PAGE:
There were two basic proposals, which I am summarizing below but
without repeating the detailed arguments:

1- "Create self-managed socialist transportation cooperatives with
groups of workers organized in each bus terminal, so that all of the
cooperatives of the terminals in Havana unite to form a union of urban
transportation cooperatives.

2- "Eliminate the current restrictions on the issuing of licenses to
individual carriers and lower the cost of licenses. Instead of trying to
eliminate this type of worker through taxes and other administrative
measures, the state should assist them by providing loans and discounts
on the purchase of spare parts and accessories to those workers who are
willing to form traditional cooperatives that also include mechanics,
body work shops, flat tire repairers, and other related workers, with
their own resources."

Instead of what was suggested, permission was allowed only for issuing
licenses to private carriers. What's more, rather than encouraging them
to form cooperatives, the government-state has encouraged those who have
a lot of money to buy several vehicles and exploit workers. The chaos
with regard to public transportation is well known and the fares for
private taxis have increased.

We can recall that in the early years of the revolution when the
imperialist blockade was tightened, workers sought out ways to repair
vehicles through their own wits. Thousands of mechanics, lathe
operators, milling machine operators and foundry workers took part in
and supported this effort.

That enthusiasm, which was typical throughout all of the early
revolutionary period, faded and was never replaced by the process of the
socialization of ownership. This should have followed to achieve that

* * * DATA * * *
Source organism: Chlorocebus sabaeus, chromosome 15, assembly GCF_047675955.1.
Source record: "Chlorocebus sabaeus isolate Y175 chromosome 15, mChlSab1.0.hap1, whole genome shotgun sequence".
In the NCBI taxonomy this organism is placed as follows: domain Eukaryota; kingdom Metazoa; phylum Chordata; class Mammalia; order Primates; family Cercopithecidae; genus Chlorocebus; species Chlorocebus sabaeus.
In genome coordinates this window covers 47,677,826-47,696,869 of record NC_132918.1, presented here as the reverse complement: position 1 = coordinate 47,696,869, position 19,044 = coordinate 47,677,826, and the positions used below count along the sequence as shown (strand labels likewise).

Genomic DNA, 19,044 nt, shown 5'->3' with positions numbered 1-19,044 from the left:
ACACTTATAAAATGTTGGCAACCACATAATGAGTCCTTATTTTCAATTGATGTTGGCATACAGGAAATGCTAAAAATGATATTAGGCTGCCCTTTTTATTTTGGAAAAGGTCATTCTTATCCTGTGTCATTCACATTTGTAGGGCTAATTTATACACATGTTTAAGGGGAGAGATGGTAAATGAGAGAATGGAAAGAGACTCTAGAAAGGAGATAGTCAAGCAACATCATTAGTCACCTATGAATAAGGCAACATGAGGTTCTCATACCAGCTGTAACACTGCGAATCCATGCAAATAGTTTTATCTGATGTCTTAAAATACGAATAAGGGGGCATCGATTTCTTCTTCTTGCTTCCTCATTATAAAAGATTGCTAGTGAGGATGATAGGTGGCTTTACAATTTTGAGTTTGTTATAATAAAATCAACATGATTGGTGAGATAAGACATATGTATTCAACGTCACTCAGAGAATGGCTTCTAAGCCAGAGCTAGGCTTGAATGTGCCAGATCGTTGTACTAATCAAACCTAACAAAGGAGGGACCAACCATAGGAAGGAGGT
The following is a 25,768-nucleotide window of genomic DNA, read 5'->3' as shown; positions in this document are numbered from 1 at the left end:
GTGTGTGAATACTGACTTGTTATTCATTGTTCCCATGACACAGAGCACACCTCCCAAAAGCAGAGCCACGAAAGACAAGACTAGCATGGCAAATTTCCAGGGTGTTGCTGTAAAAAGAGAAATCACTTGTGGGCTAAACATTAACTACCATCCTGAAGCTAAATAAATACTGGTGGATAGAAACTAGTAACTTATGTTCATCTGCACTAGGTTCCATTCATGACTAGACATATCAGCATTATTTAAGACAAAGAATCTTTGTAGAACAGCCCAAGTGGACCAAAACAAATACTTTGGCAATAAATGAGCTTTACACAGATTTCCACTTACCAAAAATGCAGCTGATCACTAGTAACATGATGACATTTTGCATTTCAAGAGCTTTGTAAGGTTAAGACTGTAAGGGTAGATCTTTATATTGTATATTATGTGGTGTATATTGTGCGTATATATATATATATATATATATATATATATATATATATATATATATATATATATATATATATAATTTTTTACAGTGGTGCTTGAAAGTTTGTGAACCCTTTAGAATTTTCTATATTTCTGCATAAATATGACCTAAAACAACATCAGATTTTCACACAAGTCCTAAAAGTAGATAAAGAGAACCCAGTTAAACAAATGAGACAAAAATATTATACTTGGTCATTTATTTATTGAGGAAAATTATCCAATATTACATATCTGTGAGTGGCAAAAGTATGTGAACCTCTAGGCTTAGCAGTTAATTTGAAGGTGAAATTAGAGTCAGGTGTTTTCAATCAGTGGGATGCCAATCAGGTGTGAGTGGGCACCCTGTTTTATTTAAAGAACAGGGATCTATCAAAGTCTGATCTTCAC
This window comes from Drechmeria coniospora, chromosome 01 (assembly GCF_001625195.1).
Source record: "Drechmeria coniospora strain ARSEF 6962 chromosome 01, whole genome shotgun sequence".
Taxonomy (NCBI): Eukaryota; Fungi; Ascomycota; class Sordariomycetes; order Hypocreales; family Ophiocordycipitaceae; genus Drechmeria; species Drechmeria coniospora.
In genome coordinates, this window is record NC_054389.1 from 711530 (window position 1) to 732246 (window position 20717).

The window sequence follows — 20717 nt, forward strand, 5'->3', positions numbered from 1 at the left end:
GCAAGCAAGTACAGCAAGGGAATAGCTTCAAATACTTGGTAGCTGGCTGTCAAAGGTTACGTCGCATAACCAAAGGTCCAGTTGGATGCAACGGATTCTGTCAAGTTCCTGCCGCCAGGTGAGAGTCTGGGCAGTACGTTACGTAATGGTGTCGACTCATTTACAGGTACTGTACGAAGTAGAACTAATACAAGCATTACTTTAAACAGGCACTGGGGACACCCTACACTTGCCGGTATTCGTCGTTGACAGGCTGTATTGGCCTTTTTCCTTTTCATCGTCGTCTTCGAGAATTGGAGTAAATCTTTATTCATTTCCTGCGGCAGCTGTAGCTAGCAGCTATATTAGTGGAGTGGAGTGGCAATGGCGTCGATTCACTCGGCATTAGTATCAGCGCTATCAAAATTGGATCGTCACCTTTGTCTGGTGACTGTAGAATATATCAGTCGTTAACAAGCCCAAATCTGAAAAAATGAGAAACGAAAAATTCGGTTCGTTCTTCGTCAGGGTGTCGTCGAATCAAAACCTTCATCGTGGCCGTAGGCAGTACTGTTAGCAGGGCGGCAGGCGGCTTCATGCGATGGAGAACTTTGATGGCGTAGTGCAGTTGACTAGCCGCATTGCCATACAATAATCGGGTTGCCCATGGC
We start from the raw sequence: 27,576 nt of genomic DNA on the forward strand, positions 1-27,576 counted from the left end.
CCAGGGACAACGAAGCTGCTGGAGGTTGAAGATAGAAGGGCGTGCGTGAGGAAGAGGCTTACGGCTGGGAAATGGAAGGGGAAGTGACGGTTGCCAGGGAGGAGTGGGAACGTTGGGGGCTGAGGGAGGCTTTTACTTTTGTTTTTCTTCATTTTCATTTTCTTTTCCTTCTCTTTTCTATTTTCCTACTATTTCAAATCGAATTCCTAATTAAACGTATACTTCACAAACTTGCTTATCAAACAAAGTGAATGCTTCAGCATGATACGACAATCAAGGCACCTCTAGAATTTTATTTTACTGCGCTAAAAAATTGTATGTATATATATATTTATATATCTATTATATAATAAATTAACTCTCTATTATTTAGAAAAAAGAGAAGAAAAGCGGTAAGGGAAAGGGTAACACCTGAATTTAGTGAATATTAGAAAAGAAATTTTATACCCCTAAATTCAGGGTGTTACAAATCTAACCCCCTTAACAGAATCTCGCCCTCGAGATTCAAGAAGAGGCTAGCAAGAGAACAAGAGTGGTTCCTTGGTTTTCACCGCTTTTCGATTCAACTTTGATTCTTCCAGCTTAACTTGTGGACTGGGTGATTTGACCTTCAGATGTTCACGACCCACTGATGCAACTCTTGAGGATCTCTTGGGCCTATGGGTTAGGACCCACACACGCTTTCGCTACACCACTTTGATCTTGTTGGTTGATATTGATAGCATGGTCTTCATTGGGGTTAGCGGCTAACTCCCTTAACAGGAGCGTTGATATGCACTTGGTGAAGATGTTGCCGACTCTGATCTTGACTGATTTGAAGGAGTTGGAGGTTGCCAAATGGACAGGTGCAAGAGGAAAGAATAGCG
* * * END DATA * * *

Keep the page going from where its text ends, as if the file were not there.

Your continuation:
so-called "sense of belonging," which is now being called for but
without changing the conditions of wage-labor exploitation employed by
the state.

It could now be that reform czar Marino Murillo has been able to secure
additional loans for spare parts and new buses on his recent visits to
China and the Ukraine. When these arrive they will improve
transportation but only to the point of reinitiating the cycle if state
relations of wage-labor production are not changed.

In the meantime, workers and the population in general will continue to
be blamed for the crisis and be made to carry the weight on their
shoulders, while the bureaucracy — in their modern air-conditioned cars
with white, green, blue, and yellow license plates — will continue
demanding workplace and social discipline.

When the workers and the people get tired of supporting such disastrous
situations and affronts, they won't place the blame on "imperialism, its
agents, counter-revolutionaries, instigators or anarchists."

The real and sole ones responsible for the "destabilization of socialism
in Cuba" are those who are reluctant to promote it, as they digress
among neo-liberalist and neo-Stalinist approaches and frolic with the
fire of national and foreign capitalism.

No comments:

Post a Comment